Treasury notes in its consultation paper that ASIC has limited statutory ability in the vetting of schemes at the point of scheme registration, and has no power (unlike in relation to corporate collective investment vehicles) to direct a responsible entity to modify a scheme constitution to comply with legislative requirements where the constitution has been modified since registration.

In relation to the content of scheme constitutions, the consultation paper states that the Corporations Act 2001 (Cth) (Corporations Act) ‘allows responsible entities to introduce changes to scheme constitution following registration that may not meet section 601GA or are contrary to other obligations under the Corporations Act’, and the deregistration of the scheme under section 601PB of the Corporations Act ‘if its constitution does not meet the statutory requirements… is a relatively blunt tool that can result in significant consequences for existing scheme members and assets.’

While noting the merits of ASIC’s argument about the risk of scheme constitutions being misaligned to regulatory requirements over time, the argument perhaps does not lend sufficient weight to the limitations of section 601GC as set out in case law for over a decade, to say nothing from the responsible entity’s ongoing obligation to ensure that the scheme’s constitution meets the requirements of sections 601GA and 601GB set out in section 601FC(1)(f). ASIC’s interpretation of section 601GA’s requirements set out in Regulatory Guide 134 should also be examined if ASIC is to be granted this power.

Scheme liquidity

Treasury states in its consultation paper that the test as to whether a scheme could be considered to be liquid – set out in section 601KA of the Corporations Act – is somewhat rubbery, in that the ‘specified period’ for realising liquid assets is not prescribed and is at the discretion of the responsible entity. In contrast, the equivalent regimes in the US and UK are more specific. Further, Treasury states that there can be a mismatch between the notion of a liquid scheme under the Corporations Act and the general investor understanding of a liquid investment as implying an easy conversion to cash, and this mismatch becomes evident ‘when a scheme is marketed as ‘liquid’ while providing for lengthy timeframes in the scheme’s constitution for satisfying withdrawal requests (for example, up to 365 days or sometimes longer).’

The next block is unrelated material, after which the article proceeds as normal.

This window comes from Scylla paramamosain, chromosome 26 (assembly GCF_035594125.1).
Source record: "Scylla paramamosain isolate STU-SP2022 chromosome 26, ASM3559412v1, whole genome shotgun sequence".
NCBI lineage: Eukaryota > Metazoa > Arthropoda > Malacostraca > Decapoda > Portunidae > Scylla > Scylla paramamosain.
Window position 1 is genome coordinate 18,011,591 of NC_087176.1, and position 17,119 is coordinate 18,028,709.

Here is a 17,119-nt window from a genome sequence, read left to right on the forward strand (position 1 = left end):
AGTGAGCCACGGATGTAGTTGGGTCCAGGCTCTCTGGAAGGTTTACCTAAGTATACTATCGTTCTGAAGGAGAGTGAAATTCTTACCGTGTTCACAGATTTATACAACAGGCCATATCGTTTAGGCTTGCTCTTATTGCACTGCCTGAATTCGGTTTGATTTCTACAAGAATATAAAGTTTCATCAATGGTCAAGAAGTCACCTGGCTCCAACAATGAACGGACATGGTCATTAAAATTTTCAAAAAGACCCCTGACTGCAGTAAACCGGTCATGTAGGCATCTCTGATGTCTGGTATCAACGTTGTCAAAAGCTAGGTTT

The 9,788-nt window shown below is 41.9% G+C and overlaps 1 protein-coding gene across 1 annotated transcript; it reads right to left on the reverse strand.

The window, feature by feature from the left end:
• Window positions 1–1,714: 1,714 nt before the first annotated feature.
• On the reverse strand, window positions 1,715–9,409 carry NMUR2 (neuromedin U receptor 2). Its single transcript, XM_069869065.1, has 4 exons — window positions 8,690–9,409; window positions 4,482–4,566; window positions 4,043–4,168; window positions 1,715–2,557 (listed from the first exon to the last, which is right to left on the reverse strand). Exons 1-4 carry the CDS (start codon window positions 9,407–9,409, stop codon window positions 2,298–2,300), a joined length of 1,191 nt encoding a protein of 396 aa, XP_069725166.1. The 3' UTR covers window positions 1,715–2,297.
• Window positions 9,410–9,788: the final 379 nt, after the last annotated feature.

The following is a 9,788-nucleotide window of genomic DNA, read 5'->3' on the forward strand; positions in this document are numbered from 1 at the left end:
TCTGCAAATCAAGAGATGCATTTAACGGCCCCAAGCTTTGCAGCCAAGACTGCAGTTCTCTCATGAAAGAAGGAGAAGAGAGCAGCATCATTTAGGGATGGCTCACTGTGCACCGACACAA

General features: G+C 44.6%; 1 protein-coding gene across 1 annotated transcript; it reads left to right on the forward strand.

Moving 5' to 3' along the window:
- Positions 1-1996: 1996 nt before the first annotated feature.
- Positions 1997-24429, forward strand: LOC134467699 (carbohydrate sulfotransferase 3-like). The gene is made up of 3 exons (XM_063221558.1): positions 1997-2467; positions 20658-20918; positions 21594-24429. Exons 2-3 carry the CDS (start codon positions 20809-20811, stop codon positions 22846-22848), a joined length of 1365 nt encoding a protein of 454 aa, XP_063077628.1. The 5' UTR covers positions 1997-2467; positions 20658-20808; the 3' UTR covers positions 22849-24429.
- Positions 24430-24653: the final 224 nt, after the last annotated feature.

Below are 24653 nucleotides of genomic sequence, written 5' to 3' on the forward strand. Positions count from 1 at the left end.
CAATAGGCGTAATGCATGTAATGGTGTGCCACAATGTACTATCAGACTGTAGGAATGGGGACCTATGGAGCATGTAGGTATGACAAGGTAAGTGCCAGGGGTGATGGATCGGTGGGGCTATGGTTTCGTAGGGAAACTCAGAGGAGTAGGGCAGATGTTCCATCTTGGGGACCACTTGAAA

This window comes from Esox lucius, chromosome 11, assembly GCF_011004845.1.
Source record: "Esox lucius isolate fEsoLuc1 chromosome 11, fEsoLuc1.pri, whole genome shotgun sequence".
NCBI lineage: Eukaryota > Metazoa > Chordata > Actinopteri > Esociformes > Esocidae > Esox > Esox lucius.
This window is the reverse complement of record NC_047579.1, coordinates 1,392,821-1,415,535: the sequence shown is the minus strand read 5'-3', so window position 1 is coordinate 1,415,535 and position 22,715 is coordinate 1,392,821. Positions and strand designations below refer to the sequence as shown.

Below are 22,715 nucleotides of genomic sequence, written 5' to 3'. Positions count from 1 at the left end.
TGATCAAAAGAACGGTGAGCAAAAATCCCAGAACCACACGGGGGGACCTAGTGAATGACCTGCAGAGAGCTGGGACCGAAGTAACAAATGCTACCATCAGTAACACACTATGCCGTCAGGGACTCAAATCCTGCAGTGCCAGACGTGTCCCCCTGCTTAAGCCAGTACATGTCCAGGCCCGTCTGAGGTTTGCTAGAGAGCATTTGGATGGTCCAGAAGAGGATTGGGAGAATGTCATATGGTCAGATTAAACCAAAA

One response is that the current regime may not be broken. As Treasury itself notes, ASIC found in a targeted review of 14 registered schemes in the second half of 2020 that the liquidity frameworks were generally adequate and the liquidity challenges and market disruption were well managed. Further, if marketing is a problem, then marketing could be remedied through better promotional and disclosure material without needing to amend the Corporations Act. However, the statutory terms ‘liquid’, ‘liquid assets’, ‘not liquid’ and ‘non-liquid schemes’ could also be changed if they convey the false impression to consumers about the likelihood of their ability to exit their investment.

In addition, the current regime grants a responsible entity the flexibility to manage liquidity without having to resort to the rigid approach of making a withdrawal offer, which can give the wrong impression to consumers that the fund is ‘distressed’ or ‘insolvent’.

Next Steps

Consultation closes on 29 September. We are working with industry groups to prepare a response to the consultation paper.

If you would like to discuss how these proposals might affect your business or your business plans, please contact us.